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viiTable of contents Table of contents Acknowledgements . iiiExplanatory notes .. ivSustainable Development Goals vForeword .. xvExecutive summary . xvii Chapter I Global economic outlook .. 1Prospects for the world economy in 2019Œ2020 1Robust global growth masks an increase in risks and vulnerabilities . 1Investment is contributing more to growth .. 9Employment is rising, but job quality is low .. 13Economic conditions remain challenging for many commodity exporters 18International trade . 20Global trade growth moderates, amid heightened trade tensions . 20Impact of tari˚ hikes is heterogeneous across sectors and ˛rms .. 23International financial flows .. 30Financial market volatility has increased . 30O˙cial development assistance declined in 2017 36Risks to the outlook 37Escalating trade policy disputes .. 37Abrupt tightening of global ˛nancial conditions . 40Appendix Baseline forecast assumptions . 47Commodity prices . 47Monetary policy 49Fiscal policy 52Exchange rates . 55Chapter II Macroeconomic prospects and the implementation of the 2030 Agenda for Sustainable Development . 57Strengthening international cooperation and multilateralism . 58International trade policy 58Revenue mobilization for sustainable development .. 64 Macroeconomic conditions and climate change .. 69Overcoming domestic structural challenges 78Excessive commodity dependence 78Poverty and inequality 87

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viiiWorld Economic Situation and Prospects 2019 Page Chapter III Regional developments and outlook .. 97Developed economies .. 97United States: GDP growth to moderate as impact of ˛scal stimulus wanes amid rising capacity constraints 97Canada: housing market has cooled, but household debt may pose a risk as interest rates rise .. 99Japan: economy at capacity despite a slower expansion 100 Australia and New Zealand: robust economic growth continues despite emerging uncertainties 101 Europe: robust growth ahead, but risks to the outlook are shifting .. 102 Economies in transition 109 ˜e Commonwealth of Independent States and Georgia: commodity price increases and remittances sustained growth 109 South-Eastern Europe: positive economic trends set to continue . 114 Developing economies . 117 Africa: improving short-term outlook but with signi˛cant medium-term vulnerabilities 117 East Asia: growth outlook remains robust, but downside risks are high . 133 South Asia: economic outlooks diverge as short- and medium-term challenges remain 143 Western Asia: gradual recovery as oil markets improve .. 149 Latin America and the Caribbean: growth is projected to gradually pick up, but major downside risks remain .. 157

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ixTable of contents Page Boxes I.1 Graduation from the United Nations least developed country category . 8 I.2 Informal employment around the world: recent data and policies 14 I.3 Impacts of large-scale electric vehicle deployment on battery metals markets .. 19 I.4 International tourism 22 I.5 Technological capabilities and export dynamics in developing countries 25 I.6 Trade in services as a driver of development in times of tension: inclusiveness, resilience and diversi˛cation . 28 II.1 Strengthening multilateralism and international cooperation to achieve SDG target 17.11 60 II.2 Climate change adaptation for coastal infrastructure in Caribbean small island developing States .. 75 II.3 Nigeria: from economic boom to prolonged slump .. 82 II.4 Case studies of successful natural resource management: Botswana and Costa Rica 86 II.5 Finance, growth and inequality . 93 III.1 Emerging labour shortages in Eastern Europe 106 III.2 New ˛scal rules in energy-exporting countries of the Commonwealth of Independent States .. 112 III.3 African Continental Free Trade Area: opportunities and challenges for achievingˆsustainable development .. 124 III.4 China™s economic transition and its potential impacts on Asia and the Paci˛c 137 III.5 Exploring exchange-rate misalignment in Arab countries 153 III.6 ˜e determinants of investment and their relative importance .. 159 Figures I.1 Growth of world gross product, 2012 Œ2020 . 2 I.2 Contributions to change in world gross product growth, 2017Œ2018 3 I.3 GDP per capita growth, 2018 6 I.4 Average annual GDP per capita growth by region .. 7 I.5 Contribution to GDP growth by expenditure component, 2018 9 I.6 Annual growth of private investment, decomposed by asset type (constant prices) 10 I.7 Annual growth of gross ˛xed capital formation in selected developing economies 11 I.8 Inˇation in 2017 and 2018 . 12 I.2.1 Extent and composition of informal employment, 2016 . 14 I.2.2 Level of GDP per capita and informal employment share 15 I.9 Real household disposable income, developed economies 17 I.10 Major commodity prices . 17 I.3.1 Battery metals prices and EV sales .. 19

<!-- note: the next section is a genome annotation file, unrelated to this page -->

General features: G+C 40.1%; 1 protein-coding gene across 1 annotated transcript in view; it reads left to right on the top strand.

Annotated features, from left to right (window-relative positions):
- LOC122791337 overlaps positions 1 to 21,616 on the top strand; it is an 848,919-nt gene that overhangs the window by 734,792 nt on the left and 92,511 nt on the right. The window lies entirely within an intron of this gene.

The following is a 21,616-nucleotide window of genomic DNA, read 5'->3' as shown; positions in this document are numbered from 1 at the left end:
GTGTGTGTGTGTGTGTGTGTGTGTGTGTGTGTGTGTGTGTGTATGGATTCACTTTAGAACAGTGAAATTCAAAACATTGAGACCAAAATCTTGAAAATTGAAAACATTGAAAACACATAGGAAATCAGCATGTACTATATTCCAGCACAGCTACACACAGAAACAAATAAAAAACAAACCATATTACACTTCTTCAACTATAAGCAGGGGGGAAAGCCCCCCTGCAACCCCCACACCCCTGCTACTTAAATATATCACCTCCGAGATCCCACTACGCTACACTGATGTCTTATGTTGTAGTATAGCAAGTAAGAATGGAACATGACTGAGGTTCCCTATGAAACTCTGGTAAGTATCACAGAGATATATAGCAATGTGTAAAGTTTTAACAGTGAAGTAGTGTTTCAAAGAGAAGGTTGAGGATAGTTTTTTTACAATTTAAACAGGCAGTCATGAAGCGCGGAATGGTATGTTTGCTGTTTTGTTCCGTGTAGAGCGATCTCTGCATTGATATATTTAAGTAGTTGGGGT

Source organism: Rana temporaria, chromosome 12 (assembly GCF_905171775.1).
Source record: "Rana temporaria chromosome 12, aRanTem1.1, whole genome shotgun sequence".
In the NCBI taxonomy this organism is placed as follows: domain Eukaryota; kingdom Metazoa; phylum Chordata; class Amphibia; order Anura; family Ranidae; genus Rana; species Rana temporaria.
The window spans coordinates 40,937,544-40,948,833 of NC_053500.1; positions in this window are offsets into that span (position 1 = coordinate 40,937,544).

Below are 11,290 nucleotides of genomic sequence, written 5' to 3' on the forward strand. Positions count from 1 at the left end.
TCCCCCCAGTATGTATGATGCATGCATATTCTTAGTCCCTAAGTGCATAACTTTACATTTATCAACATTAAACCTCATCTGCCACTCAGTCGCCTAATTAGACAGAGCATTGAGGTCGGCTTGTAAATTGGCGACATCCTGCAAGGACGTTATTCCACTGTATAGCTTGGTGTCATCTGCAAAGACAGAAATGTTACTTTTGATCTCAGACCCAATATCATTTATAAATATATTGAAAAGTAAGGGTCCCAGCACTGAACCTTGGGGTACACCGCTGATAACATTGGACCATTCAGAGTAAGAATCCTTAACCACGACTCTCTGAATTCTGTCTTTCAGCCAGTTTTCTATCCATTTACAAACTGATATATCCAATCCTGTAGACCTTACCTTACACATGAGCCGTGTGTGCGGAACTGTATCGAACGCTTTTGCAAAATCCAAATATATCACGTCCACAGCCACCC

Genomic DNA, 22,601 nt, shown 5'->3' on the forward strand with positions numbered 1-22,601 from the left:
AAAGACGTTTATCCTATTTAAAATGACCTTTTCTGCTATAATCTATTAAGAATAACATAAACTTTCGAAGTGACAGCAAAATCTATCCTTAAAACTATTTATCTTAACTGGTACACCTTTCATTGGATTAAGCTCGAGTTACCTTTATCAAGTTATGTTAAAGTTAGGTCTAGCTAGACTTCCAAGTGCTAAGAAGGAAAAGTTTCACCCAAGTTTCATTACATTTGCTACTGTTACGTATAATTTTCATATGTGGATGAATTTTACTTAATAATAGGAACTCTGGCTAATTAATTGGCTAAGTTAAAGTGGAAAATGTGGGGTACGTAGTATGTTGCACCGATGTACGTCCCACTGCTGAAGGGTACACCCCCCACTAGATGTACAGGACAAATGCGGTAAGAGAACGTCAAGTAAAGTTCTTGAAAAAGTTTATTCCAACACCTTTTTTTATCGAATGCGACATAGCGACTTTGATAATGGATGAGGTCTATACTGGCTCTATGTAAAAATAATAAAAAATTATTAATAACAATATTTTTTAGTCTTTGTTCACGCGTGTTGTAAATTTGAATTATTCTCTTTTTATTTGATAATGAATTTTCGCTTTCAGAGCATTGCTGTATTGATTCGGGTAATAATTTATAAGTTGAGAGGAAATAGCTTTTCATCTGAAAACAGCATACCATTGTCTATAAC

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xWorld Economic Situation and Prospects 2019 Page I.11 Contribution to global merchandise export volume growth by region, 2011Œ2018 .. 21 I.12 Contribution to global merchandise import volume growth by region, 2011Œ2018 .. 21 I.13 Steel prices in the United States and world, January 2017ŒOctober 2018 24 I.5.1 Economic complexity and R&D investments, 2015 . 25 I.5.2 Technological capabilities and GDP per capita, 2015 26 I.14 Growth of world trade and world gross product, 1992Œ2020 27 I.6.1 Services and goods exports (value), 2005Œ2017 .. 28 I.6.2 Exports value growth by deciles of export value, 2005Œ2017 .. 29 I.15 Stock market performance in the United States and the emerging economies . 30 I.16 Chicago Fed National Financial Conditions Index .. 31 I.17 CBOE equity volatility index (VIX) . 31 I.18 Current account vs ˛scal balance in selected emerging economies .. 32 I.19 US dollar exchange rates and foreign reserves of selected emerging economies, JanuaryŒOctober 2018 .. 33 I.20 Non-resident portfolio inˇows to the emerging economies .. 35 I.21 Net o˙cial development assistance, by main expenditure component .. 37 I.22 United States: tari˚s introduced and proposed, 2018 38 I.23 Price-earnings ratio of S&P 500 index vs long-term interest rates .. 41 I.24 Breakdown of non-˛nancial sector debt of developed and emerging economies . 42 I.25 Dollar-denominated credit to non-bank borrowers in selected emerging economies . 43 I.26 Government interest payments as a share of general government revenue, 2018 44 I.A.1 Selected commodity prices, January 2011Œ September 2018 . 47 I.A.2 Price of Brent crude: recent trends and assumptions . 49 I.A.3 Key central bank policy rates: recent trends and assumptions 49 I.A.4 Total assets of major central banks, January 2007ŒDecember 2020 . 50 I.A.5 Monetary policy stances . 51 I.A.6 Fiscal policy stances . 53 I.A.7 Major currency exchange rates: recent trends and assumptions .. 55 II.1 Total number of active trade disputes, 1996Œ2018 .. 59 II.1.1 LDC share of world merchandise exports, population and the SDG target, 2011Œ2020 . 60 II.2 Median tax revenue by country groupings, 2000, 2010 and 2015 65 II.3 Schematic representation of components and channels of illicit ˛nancial ˇows .. . 69 II.4 Global anthropogenic GHG emissions, 2015 71 II.5 GDP and emissions growth A. GDP and GHG emissions growth, 1991Œ2016 71 B. Decomposition analysis of global CO 2 emissions, 1990Œ2017 71 II.6 Number of registered weather-related loss events worldwide, 1981Œ2017 73